“Much of (the law) is not clear, and because it’s been on the books for so long but not challenged in the way that we’re seeing now, it creates some avenues for messing around with, in ways that weren’t anticipated when these laws were passed,” he said.
Electoral College evolves
The Electoral College that we have today is not like the one that the framers imagined, said Robert Alexander, a professor of political science at Ohio Northern University and the author of the 2019 book, “Representation and the Electoral College.”
Article II, Section 1 of the U.S. Constitution lays out the concept of electors, how they are appointed, and when and how they will vote for a given candidate.
At the time, electors were envisioned as having discretion, giving states some amount of control over their electoral results, Alexander said.
But the concept was “fragmented” in its design, said Alexander, and throughout the ensuing decades, Electoral College norms and law shifted, leading increasingly to the system we see today.
The standard in Wisconsin and in 47 other states is that the winner of the state’s popular vote takes all of that state’s electors. (In Maine and Nebraska, electoral votes are apportioned based on the statewide winner and the winner in each congressional district.) State laws do differ on specifics — for example, the exact process of verifying the results and the precise body that does so.
The number of each state’s electoral votes is determined by the number of U.S. representatives and senators in Congress from each state, plus three electors from the District of Columbia. Presidential candidates compete for a 270-vote majority of 538 electoral votes. Unofficial results show Biden got 306 electoral votes to Trump’s 232.
The United States has had contentious elections before. During the 1886 election, four states’ results were disputed, and Congress had to step in. The Electoral Count Act of 1887 was enacted to provide a framework during disputed elections, and to determine the means by which states certify their election results.
But the law’s exact requirements are not entirely clear, said Nolette, because the Electoral Count Act is notoriously poorly written.
Casting electoral votes “is usually such a pro forma thing that no one even thinks about it,” he said.
But the spirit of the law is clear: The choice of the electors is meant to reflect the will of the people.
“While the state legislatures have the power to set up a system of choosing electors, it doesn’t mean that you set up a system of choosing electors, and then if you don’t like those electors, you replace them,” he said. “It’s setting up the process in the first place; then once they’re chosen, the state legislature’s role is done.”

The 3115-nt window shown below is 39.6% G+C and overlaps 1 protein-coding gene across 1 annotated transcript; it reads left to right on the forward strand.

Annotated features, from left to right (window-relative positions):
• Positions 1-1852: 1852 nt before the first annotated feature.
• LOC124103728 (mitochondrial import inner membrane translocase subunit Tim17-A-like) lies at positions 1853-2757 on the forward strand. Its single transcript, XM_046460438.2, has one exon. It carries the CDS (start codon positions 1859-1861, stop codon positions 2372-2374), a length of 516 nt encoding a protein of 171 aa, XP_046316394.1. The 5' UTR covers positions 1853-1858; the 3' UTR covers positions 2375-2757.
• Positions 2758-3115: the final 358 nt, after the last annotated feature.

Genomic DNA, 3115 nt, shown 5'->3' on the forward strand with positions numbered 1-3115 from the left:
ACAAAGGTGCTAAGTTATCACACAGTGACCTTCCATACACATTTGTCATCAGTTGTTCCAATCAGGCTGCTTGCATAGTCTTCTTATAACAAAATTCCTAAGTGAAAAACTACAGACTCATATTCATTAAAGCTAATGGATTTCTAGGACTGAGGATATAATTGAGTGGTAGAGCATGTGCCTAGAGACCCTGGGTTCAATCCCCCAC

As established under state law, on the first Tuesday of October in presidential election years, officials from both the Democratic and Republican parties convene at the Wisconsin State Capitol and nominate one slate of electors per party, according to University of Wisconsin Law School professor Rob Yablon. Each slate contains 10 electors, one from each of the state’s eight congressional districts and two at large.
They are typically chosen based on loyalty to the party. For example, this year’s Wisconsin Democratic electors include Gov. Tony Evers and Lt. Gov. Mandela Barnes. The Republican electors include Mary Buestrin, a Republican activist and former co-chair of the Republican National Convention, and Robert Spindell, who sits on the Wisconsin Elections Commission.
After the electors meet to officially cast their votes, the results are transmitted to Congress, which meets in joint session to count the electoral votes on Jan. 6.
Barring a significant challenge under the Electoral Count Act — for example, evidence of widespread voter interference or election fraud — there are no more opportunities for the state Legislature to become involved, or to change Wisconsin’s handling of electors after the fact, Yablon said.
“Given that Wisconsin’s elector selection process is set out in state statutes, it seems highly unlikely that the Legislature could unilaterally change the rules after the fact,” he said in an email. “At a minimum, the Legislature would need to pass a new statute.”
Even if that occurred, Yablon added, such a move would functionally “nullify the votes of everyone who cast their ballots in reliance on the prior rules, which raises federal constitutional concerns.” And Evers, Wisconsin’s Democratic governor, would be expected to veto any such effort.